Last year, Helen and I ran a "Job Market Boot Camp" series offering current and future job candidates in academic philosophy advice on a variety of issues. Reading through the series again this morning, I still stand by the advice we offered. However, it also occurred to me that since running the series, I have had some career experiences that might warrant revisiting some of the topics in the series to potentially add some relevant information to advice previously given. In particular, I have worked at a mid-sized liberal arts [MLAC] university for about seven years now, and served on my first search committee last year. Although I do not think it is appropriate to share anything about how I or my committee deliberated [or what "I look for" in a job-candidate], I think my overall career experience may have provided me with some additional general information that job-candidates may find helpful.
So, what I hope to do in this new series is to simply revisit the topics Helen and I covered in the boot camp, adding information and suggestions that I believe candidates may find potentially relevant/helpful. As always, I want to emphasize that the suggestions I give in the series is just that: my suggestions, not necessarily the best or "correct" suggestions. As with most things, people will presumably disagree on what job-market advice is good. All I can promise to do--and, I think, all anyone can really do, given that there are few clear facts [viz. scientific study] regarding what makes candidates competitive/successful on the philosophy job market--is provide concrete evidence for the suggestions I provide.
As in the Boot Camp, I will begin today by discussing the issue of building a competitive CV. In last year's post, I focused primarily (though not exclusively) on publications, arguing that my evidence suggests that all legitimately peer-reviewed publications--not just publications in highly-ranked journals, but lower-ranked journals as well [though not "vanity" journals]--can improve one's competitiveness on the market. I will return to and add to some of the evidence for this conclusion below. However, my post last year focused only a little bit on other aspects of the CV, such as teaching experience, university service, and letters of recommendation. In today's post, I will spend most of my time adding to the previous suggestions I made on those issues.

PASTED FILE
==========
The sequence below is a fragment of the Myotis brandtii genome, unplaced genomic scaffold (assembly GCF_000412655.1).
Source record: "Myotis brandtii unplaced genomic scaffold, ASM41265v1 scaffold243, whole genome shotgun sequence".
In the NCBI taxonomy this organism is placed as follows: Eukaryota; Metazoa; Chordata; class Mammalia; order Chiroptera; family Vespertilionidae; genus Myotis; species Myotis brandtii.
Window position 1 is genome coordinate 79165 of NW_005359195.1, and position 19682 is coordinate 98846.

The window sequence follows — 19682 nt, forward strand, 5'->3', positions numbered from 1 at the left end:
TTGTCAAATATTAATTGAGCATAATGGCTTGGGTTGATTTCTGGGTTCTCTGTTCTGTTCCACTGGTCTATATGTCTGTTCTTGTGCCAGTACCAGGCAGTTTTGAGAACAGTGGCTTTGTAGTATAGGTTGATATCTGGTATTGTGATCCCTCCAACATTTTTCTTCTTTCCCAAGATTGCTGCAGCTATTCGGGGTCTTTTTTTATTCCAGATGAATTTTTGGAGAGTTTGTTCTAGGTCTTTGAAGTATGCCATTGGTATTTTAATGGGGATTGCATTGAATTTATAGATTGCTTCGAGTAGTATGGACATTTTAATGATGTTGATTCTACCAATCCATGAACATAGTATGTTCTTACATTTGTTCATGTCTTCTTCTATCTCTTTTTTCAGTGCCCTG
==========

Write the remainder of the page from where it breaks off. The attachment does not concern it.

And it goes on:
Additional CV-building suggestion #1: There are probably multiple academic job markets, not just one
My first suggestion this time around about building a competitive CV is very general. It is commonplace in conversation and philosophy blogs to talk about "the" philosophy job-market. My career experience--both on the job-market and beyond--strongly suggests that it is probably false that there is a single market [for an earlier discussion of these issues, see here]. The simple fact is, there are multiple types of universities--public research universities, elite liberal arts colleges, non-elite teaching-focused liberal arts universities, community colleges, etc.--each of which have different values and priorities. In my experience, many teaching focused liberal arts universities do care about research, but not at all in the same way as research institutions do. I have gathered many different strands of evidence that jointly support this general idea:
- I had no highly-ranked journal publications on the market.
- I was not very competitive on the job-market for research jobs [I only received a few interviews at them over the years].
- I was very competitive for jobs at teaching institutions [my # of interviews and flyouts at teaching schools increased dramatically over the years the more lower-ranked publications I racked up].
- The people interviewing me at teaching institutions did not themselves tend to have highly-ranked publications.
- I have seven years of experience working at a mid-sized teaching-focused institution, and know other people who have gotten tenure-track jobs [and tenure] at teaching oriented schools--and both sets of evidence [my first personal experience and third-personal testimony from others] strongly suggests that although [A] teaching oriented schools often do care about journal venue, [B] journal rankings appear not to be "fetishized" in the way that many people in the philosophical community often appear to treat them [viz. anything not in a top-20 journal or top-5 journal is not impressive]. For instance, I know more than a few people who have gotten hired, lauded at pretenure review, and obtained tenure at teaching schools without any top-20 journal publications.